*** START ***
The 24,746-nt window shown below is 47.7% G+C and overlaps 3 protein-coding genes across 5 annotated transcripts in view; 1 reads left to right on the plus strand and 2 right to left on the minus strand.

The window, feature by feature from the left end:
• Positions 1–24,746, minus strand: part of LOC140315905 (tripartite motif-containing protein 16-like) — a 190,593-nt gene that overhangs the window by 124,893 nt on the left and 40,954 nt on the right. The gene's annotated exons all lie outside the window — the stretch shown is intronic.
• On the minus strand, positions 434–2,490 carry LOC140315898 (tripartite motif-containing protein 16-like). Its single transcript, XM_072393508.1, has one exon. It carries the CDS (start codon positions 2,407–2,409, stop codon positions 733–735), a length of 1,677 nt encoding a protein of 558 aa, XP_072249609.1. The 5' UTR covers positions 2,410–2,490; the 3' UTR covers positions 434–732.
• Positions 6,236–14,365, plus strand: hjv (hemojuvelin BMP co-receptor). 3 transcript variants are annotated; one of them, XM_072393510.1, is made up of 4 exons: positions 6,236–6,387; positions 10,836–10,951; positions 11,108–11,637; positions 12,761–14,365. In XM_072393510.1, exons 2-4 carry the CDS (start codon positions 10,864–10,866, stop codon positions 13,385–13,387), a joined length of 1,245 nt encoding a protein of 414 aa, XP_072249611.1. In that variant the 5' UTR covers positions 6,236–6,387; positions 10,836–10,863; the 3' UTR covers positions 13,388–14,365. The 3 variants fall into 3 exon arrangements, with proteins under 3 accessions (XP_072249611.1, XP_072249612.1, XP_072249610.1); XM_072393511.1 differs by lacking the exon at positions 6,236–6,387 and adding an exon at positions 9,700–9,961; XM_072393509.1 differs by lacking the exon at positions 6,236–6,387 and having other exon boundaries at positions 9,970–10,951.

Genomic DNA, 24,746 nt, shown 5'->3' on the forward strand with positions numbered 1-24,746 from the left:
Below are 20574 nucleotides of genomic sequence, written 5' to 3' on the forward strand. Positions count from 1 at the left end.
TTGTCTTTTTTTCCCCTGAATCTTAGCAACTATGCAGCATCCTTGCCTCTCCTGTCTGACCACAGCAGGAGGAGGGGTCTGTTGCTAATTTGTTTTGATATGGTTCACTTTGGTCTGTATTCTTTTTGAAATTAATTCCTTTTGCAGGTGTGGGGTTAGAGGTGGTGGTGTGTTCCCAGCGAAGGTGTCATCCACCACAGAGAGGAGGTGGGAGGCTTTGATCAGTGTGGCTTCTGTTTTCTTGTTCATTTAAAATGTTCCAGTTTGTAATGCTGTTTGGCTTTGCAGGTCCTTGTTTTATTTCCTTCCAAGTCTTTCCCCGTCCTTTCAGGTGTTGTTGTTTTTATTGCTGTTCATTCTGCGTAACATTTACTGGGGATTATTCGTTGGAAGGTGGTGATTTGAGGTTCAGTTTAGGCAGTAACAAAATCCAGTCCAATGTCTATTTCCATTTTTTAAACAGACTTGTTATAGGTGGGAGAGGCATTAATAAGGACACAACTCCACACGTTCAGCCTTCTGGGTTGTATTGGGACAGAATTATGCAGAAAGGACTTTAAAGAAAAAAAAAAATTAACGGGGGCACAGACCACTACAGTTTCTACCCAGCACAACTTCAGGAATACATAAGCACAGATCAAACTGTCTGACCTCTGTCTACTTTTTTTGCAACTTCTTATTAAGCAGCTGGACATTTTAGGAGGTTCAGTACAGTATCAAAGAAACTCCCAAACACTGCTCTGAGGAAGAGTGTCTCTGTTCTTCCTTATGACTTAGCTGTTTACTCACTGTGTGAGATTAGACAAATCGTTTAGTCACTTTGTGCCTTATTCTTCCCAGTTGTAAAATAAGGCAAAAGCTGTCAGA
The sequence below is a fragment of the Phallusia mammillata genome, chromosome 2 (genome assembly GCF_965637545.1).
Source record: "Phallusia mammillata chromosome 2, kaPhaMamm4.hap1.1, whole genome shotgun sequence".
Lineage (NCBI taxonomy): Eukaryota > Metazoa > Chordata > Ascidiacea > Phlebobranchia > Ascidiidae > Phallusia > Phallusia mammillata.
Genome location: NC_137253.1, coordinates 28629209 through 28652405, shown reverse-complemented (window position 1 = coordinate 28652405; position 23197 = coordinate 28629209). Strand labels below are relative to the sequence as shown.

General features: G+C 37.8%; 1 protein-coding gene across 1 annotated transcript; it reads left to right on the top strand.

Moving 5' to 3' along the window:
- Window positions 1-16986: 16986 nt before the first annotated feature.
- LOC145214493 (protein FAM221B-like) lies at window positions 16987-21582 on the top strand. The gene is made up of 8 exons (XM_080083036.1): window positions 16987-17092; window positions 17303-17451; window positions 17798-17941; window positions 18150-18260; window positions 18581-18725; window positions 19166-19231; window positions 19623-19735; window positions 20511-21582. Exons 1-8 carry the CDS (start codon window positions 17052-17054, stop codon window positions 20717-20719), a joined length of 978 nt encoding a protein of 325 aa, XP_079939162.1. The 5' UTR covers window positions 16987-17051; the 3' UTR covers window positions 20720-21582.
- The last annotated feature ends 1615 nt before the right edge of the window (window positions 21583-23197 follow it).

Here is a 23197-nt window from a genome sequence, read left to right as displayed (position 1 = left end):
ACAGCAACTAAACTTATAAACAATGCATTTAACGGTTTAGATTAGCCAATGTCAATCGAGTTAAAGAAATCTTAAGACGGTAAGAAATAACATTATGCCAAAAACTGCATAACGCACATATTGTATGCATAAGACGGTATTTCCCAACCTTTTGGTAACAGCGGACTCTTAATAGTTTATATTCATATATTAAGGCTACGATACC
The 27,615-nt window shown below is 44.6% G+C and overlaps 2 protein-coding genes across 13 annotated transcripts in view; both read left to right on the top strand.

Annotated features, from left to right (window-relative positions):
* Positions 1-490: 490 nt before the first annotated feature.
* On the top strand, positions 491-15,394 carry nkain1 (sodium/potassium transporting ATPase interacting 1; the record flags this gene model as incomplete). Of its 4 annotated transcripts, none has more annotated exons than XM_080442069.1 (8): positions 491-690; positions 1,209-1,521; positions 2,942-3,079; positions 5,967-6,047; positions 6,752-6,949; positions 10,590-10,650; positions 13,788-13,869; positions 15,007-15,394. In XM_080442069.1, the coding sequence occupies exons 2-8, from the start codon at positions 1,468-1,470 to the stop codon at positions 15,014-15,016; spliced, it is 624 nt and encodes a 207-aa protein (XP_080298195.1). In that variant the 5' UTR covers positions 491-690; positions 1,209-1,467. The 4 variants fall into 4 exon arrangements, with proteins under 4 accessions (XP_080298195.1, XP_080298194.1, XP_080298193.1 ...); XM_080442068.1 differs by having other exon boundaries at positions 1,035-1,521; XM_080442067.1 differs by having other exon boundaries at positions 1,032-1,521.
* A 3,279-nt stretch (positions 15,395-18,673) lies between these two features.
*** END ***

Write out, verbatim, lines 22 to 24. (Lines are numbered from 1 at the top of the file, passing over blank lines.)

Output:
* Positions 1-490: 490 nt before the first annotated feature.
* On the top strand, positions 491-15,394 carry nkain1 (sodium/potassium transporting ATPase interacting 1; the record flags this gene model as incomplete). Of its 4 annotated transcripts, none has more annotated exons than XM_080442069.1 (8): positions 491-690; positions 1,209-1,521; positions 2,942-3,079; positions 5,967-6,047; positions 6,752-6,949; positions 10,590-10,650; positions 13,788-13,869; positions 15,007-15,394. In XM_080442069.1, the coding sequence occupies exons 2-8, from the start codon at positions 1,468-1,470 to the stop codon at positions 15,014-15,016; spliced, it is 624 nt and encodes a 207-aa protein (XP_080298195.1). In that variant the 5' UTR covers positions 491-690; positions 1,209-1,467. The 4 variants fall into 4 exon arrangements, with proteins under 4 accessions (XP_080298195.1, XP_080298194.1, XP_080298193.1 ...); XM_080442068.1 differs by having other exon boundaries at positions 1,035-1,521; XM_080442067.1 differs by having other exon boundaries at positions 1,032-1,521.
* A 3,279-nt stretch (positions 15,395-18,673) lies between these two features.